Creating a Contacts Database in OpenOffice
Last week we learned how to make pages of labels, business cards, and form letters using OpenOffice Writer and Base. The steps for setting up any mail-merge document in OpenOffice are easy; the one potentially gnarly bit is creating your contacts database in the first place. Your contacts list must be in Base, which is a bit of a pain. But the good news is Base can import data from most other databases, spreadsheets, text-delimited files, and email address books. Figure 1 shows the import screen. Yours may have some different options, depending on your Linux distribution.
Base can connect directly to most relational databases, such as MySQL, PostgreSQL, Oracle, Adabas D, or any database that supports the Open Database Connectivity (ODBC) or Java database connectivity (JDBC) drivers. So it also functions as a graphical front-end to other databases, and you can use it to edit and change them. Address books, spreadsheets, and delimited text files are read-only. You can import their data into Base, but whenever you make a change to the source document you have to import the new data; you can't change it or directly access it from Base.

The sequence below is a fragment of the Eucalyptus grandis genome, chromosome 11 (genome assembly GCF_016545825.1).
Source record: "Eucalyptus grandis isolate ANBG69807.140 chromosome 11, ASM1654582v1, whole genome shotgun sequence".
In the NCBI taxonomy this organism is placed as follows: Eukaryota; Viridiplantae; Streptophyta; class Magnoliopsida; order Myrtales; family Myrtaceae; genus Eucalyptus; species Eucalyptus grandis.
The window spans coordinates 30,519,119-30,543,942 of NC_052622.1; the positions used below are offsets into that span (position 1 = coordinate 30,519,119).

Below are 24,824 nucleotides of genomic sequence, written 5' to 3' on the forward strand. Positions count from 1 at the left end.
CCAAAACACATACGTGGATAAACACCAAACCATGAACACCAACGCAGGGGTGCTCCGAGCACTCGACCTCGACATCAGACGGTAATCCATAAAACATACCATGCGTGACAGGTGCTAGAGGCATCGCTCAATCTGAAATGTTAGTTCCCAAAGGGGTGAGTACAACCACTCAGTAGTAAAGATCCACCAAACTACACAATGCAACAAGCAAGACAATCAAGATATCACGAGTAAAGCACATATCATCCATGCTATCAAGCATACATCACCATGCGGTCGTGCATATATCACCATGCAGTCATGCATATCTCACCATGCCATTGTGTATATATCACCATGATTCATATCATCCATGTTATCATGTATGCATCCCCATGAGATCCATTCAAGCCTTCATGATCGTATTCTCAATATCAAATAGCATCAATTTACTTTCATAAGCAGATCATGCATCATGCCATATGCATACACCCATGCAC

My contacts are in a KDE address book. Importing this into Base is so easy your cat can do it:
- File - New - Database
- Connect to an existing database
- Yes, register the database for me and open the database for editing
- Click finish, name and save the new file
- You will see something like Figure 2. Double-click on the Address Book table to see your imported data
"Family Name","Given Name","Honorific Prefixes","Home Phone", "Home Fax","Home Address Street","Home Address City", "Home Address State","Home Address Zip Code" "Schroder","Carla","Ms.","","","5678 EndOfTheLineLane", "Red Cowtown","Oregon","54321"
Even though there are line breaks for readability, the real line breaks are at the ends of the lines with no commas. You have to have the exact same number of fields in your field definitions line, which is the first line in the file, and in your data lines. In this example there are nine. Any empty fields need "" for a placeholder, and each field is separated by a comma. You can use a comma, single space, tab, colon, or a semi-colon for the delimiter.